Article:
There is nothing even remotely resembling zoning here. You can have a dirt floor shack next to an upscale multi-story. It is also not unusual for housewives to run a home business, such as a small store, laundry or other service. During the day, the men are off working, so the women rule the neighborhood from sun up to sun down.

The schools run pretty much year-round and kids go from around 6:30am until around 1pm. For the most part, there are no school buses, so kids walk or use an ojek or bajaj. Richer families will have the driver drop them and pick them up with the car. Most neighborhoods have at least one small playground near the center, but kids run freely throughout the streets and alleys, even after dark. Everyone watches out for everyone else. Strangers are watched very closely.

Most homes are multi-generational, with at least two living together. Another reason why a neighborhood will have such a mix of upscale and dirt houses is because once purchased, the lot is likely to stay in the hands of the family, and each generation will add to it, or even rebuild, if they are successful. If you know someone in the kampung, you are just as likely to know their children, parent and even grandparents, as they live in the same house or very near-by.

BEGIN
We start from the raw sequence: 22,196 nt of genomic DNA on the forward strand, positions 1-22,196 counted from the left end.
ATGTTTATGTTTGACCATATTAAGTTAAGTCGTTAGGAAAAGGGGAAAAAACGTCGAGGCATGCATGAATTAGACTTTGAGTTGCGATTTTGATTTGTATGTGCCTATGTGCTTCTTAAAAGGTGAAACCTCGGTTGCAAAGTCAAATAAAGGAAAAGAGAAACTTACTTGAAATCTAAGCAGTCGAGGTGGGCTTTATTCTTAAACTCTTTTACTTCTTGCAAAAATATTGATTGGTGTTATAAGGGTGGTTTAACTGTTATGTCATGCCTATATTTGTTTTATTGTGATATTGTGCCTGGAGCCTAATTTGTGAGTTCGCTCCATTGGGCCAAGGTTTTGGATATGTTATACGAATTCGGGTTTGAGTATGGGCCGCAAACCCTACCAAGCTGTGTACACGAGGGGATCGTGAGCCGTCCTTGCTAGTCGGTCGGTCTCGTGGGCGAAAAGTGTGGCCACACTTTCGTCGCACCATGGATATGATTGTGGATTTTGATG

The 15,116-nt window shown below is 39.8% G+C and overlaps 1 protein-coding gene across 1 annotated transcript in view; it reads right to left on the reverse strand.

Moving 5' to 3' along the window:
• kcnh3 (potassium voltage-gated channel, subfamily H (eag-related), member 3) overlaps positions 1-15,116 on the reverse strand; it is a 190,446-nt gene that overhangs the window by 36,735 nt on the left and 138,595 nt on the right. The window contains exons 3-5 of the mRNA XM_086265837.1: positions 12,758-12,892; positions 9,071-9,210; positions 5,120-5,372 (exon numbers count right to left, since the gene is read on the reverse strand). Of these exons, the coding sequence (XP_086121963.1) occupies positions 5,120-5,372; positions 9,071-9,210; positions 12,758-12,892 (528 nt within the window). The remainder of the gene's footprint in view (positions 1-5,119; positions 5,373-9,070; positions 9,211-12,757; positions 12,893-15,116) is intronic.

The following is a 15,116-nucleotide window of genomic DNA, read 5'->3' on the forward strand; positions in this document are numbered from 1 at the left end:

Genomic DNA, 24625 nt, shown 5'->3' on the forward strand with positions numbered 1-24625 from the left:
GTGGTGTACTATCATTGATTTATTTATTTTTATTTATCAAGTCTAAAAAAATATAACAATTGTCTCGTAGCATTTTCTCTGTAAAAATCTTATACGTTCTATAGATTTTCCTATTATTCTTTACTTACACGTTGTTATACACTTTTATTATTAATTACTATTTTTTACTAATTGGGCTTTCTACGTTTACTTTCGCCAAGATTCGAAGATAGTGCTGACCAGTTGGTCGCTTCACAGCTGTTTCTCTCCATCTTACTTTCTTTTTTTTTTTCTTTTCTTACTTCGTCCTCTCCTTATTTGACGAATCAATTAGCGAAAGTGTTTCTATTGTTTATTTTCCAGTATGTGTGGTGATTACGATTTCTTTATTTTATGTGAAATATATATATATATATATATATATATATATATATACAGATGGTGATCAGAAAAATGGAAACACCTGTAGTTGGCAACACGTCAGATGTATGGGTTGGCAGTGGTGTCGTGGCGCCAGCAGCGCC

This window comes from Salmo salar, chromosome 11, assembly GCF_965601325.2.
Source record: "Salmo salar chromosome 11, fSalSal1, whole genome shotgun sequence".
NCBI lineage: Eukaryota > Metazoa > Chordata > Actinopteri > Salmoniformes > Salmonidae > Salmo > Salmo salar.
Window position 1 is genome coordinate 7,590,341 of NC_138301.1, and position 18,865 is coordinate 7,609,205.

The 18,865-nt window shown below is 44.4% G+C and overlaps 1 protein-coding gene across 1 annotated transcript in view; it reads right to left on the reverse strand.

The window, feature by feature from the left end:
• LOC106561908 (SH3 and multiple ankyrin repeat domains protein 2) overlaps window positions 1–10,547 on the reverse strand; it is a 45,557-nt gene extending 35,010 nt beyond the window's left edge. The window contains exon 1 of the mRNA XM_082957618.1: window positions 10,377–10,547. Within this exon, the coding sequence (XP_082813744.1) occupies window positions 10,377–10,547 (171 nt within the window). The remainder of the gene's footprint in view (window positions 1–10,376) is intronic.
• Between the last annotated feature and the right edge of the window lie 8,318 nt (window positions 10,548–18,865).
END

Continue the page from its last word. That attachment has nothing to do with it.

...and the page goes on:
In a later installment, I'll describe more of daily life and what people do everyday, such as gathering to play games or just to chat. There's always some fun in the kampung!

As an aside, the English word, 'compound' referring to dwellings comes directly from the Indonesian word kampung. So now you know...